Universities are increasingly offering international students who do not meet their entry criteria the chance to join in the second year if they complete a one-year cramming course taught on campus by a private provider.
Two Scottish institutions, the University of Stirling and Heriot-Watt University, already run partnerships with private firm Study Group. They offer courses billed as "a direct path" into the second year of their four-year degrees. English universities are following suit.
Last week, Study Group announced a partnership with Keele University. It will charge international students with "top high-school graduation grades" £11,600 for year-long courses that lead into the second year of some undergraduate degrees. The firm is due to launch a similar course with the University of Huddersfield. Other institutions have similar arrangements with Into University Partnerships.
Students taking the foundation diploma at Keele's International Study Centre will be taught modules that are co-designed and validated by Keele, but taught by Study Group employees. The diploma is offered in computing, business and international relations, and students will receive intensive English-language tuition. With the right grades, they can enter the second year of the corresponding degree at Keele.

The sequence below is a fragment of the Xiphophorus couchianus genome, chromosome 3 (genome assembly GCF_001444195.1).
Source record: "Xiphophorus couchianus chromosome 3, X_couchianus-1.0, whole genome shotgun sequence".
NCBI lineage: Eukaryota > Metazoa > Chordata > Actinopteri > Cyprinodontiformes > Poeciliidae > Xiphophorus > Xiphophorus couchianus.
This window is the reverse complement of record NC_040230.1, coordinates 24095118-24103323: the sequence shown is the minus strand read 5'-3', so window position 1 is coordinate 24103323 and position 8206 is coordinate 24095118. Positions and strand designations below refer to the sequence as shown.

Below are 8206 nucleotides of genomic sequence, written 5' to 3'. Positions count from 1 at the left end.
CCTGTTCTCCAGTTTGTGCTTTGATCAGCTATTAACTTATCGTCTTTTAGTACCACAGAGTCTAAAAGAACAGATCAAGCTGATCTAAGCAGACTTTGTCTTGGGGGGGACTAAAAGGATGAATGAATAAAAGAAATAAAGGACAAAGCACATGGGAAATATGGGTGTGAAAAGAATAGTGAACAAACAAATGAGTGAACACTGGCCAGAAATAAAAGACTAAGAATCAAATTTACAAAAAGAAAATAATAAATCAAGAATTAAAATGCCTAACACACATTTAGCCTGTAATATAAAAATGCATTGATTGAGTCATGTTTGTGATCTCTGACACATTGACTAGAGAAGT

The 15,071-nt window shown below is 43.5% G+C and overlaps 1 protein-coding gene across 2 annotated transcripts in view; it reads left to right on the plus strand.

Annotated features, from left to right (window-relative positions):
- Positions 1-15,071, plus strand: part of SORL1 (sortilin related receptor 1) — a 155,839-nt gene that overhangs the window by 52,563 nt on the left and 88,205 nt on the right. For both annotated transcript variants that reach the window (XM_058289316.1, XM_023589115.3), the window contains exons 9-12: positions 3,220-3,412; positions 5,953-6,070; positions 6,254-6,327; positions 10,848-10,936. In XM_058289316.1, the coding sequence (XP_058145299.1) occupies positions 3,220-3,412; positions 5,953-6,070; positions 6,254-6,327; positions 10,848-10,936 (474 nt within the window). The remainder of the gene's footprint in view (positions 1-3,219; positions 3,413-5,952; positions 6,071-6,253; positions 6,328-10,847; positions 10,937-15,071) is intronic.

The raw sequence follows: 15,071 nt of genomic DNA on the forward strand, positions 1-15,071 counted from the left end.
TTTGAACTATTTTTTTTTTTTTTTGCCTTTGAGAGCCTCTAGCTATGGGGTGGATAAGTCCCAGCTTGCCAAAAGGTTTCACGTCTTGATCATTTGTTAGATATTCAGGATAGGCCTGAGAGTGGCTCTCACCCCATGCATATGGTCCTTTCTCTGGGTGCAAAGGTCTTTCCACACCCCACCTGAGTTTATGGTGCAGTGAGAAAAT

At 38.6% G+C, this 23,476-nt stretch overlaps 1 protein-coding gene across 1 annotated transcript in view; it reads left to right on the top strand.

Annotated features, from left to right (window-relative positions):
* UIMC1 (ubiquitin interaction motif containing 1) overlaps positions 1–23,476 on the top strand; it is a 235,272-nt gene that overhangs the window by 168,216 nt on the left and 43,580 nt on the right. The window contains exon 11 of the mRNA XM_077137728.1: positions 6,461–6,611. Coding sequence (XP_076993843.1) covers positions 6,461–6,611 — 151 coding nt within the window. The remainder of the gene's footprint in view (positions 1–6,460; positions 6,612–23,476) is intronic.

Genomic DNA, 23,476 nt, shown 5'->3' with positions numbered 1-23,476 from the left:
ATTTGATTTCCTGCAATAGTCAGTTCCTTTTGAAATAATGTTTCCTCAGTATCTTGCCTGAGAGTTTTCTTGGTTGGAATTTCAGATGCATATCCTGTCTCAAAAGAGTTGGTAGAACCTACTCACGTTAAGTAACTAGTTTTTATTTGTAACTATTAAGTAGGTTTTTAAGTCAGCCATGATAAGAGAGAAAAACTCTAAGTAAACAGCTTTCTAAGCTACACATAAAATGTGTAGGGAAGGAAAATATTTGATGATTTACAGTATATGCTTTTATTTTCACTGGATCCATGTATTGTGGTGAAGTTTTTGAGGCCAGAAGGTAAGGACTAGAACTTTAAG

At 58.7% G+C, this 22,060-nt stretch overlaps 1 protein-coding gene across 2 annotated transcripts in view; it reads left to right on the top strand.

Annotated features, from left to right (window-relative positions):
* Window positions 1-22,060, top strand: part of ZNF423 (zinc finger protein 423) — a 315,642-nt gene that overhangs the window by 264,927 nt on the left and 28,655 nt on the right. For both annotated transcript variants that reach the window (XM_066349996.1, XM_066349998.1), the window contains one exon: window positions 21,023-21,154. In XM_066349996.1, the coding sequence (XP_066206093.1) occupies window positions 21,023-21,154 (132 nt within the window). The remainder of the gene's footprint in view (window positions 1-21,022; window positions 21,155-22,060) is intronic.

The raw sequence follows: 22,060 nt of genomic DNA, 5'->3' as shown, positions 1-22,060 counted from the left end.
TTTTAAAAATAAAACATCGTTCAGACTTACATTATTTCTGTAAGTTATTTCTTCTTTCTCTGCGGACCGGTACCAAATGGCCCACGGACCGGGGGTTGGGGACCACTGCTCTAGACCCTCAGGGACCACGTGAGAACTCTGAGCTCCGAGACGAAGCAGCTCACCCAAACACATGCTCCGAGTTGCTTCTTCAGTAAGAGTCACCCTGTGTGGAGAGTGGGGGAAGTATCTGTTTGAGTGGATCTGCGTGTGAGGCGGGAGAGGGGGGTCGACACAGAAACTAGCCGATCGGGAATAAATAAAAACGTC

The University and College Union branch at Keele criticised the plan, which it said would create a "shadow" private university on campus.
It said Keele would lose control of admissions because it would not have the power to accept or reject candidates, and added that the amount students were supposed to learn in one year was unrealistic.
Diploma students need an International English Language Testing System (IELTS) score of five, against Keele's entry requirement of six. Candidates with a score of three can join the course if they study for two additional terms first.
Peter Fletcher, an executive officer at Keele's UCU branch, said: "We may find ourselves burdened with students who are not up to our usual standards."
Rama Thirunamachandran, deputy vice-chancellor at Keele, strongly denied that there would be a deterioration in standards and welcomed the partnership, which he hoped would attract 250 students a year.
"Progression will be strictly against standards set by the university - that is sacrosanct. The curriculum is being jointly developed by Keele and Study Group, and will be validated in the normal way ... We will also appoint external examiners and a 'link' tutor from each university department."
Study Group employees would be approved by Keele, and only the best students would enter the second year, Mr Thirunamachandran said.